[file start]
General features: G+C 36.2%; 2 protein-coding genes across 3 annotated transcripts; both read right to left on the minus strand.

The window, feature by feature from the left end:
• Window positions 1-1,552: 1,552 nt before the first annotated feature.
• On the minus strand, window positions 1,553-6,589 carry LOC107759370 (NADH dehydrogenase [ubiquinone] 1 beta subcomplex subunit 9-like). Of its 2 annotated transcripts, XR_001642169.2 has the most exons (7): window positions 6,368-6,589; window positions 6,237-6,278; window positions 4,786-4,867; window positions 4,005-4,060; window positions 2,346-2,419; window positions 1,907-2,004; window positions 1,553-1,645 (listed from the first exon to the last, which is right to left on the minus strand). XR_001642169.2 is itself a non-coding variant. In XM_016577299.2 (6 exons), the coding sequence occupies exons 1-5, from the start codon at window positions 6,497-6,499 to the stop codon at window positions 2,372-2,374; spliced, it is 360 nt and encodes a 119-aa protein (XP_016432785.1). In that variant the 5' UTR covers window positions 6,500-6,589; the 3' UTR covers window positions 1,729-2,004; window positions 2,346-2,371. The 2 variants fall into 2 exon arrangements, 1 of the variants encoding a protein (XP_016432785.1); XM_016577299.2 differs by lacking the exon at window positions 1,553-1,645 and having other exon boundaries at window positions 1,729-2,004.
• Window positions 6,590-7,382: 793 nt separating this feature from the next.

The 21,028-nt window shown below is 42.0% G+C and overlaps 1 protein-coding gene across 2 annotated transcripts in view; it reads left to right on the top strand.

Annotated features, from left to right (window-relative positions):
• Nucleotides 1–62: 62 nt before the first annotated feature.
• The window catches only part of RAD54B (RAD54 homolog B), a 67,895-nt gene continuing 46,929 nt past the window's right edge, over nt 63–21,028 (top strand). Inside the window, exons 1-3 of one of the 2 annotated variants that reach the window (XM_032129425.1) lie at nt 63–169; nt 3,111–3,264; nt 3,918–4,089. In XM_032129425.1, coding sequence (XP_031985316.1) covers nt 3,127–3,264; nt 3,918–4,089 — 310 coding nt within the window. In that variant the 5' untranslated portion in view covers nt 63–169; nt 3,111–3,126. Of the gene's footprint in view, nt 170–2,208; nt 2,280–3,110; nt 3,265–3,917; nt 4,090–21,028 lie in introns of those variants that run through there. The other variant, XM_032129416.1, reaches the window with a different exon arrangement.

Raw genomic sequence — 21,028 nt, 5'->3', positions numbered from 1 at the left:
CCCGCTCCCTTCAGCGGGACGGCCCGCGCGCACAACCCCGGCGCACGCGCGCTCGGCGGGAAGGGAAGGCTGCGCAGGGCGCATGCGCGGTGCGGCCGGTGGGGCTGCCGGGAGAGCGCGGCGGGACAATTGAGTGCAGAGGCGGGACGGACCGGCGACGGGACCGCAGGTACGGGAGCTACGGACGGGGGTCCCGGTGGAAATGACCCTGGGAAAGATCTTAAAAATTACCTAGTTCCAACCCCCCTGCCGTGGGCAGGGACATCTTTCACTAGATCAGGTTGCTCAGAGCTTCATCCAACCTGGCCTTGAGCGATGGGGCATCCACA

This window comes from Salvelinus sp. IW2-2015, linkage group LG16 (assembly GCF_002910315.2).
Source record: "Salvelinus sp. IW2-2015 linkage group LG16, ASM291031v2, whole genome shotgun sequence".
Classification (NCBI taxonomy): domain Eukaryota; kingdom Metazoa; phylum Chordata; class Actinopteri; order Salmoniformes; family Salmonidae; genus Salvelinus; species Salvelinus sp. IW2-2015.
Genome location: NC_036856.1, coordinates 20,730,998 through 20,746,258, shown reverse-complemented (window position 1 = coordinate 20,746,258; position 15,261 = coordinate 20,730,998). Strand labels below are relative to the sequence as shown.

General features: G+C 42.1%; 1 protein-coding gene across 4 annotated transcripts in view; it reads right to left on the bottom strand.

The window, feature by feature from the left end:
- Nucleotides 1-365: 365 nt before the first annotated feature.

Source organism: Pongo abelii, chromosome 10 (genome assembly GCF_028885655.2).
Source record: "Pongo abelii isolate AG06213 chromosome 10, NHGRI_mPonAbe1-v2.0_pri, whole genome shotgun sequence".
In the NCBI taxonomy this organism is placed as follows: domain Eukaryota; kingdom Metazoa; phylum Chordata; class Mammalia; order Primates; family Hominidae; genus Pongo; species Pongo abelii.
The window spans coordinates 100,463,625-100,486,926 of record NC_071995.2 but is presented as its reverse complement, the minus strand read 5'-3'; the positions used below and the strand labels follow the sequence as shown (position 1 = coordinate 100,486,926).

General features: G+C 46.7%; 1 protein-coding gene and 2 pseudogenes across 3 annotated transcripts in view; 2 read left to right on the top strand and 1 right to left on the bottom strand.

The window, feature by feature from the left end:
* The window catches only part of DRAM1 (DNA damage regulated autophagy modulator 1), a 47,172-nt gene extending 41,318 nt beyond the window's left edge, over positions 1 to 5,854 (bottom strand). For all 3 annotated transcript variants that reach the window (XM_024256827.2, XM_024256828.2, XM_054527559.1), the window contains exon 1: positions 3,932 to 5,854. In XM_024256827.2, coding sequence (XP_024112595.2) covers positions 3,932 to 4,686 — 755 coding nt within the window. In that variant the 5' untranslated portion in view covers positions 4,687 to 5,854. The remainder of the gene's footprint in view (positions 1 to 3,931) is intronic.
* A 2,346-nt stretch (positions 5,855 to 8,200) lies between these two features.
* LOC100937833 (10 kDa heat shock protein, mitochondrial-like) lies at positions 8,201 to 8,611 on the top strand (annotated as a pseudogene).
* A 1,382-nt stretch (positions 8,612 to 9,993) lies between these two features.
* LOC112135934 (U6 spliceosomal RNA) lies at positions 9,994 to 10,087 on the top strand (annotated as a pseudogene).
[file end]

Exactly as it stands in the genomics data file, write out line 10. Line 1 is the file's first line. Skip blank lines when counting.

Raw genomic sequence — 21,028 nt, 5'->3', positions numbered from 1 at the left: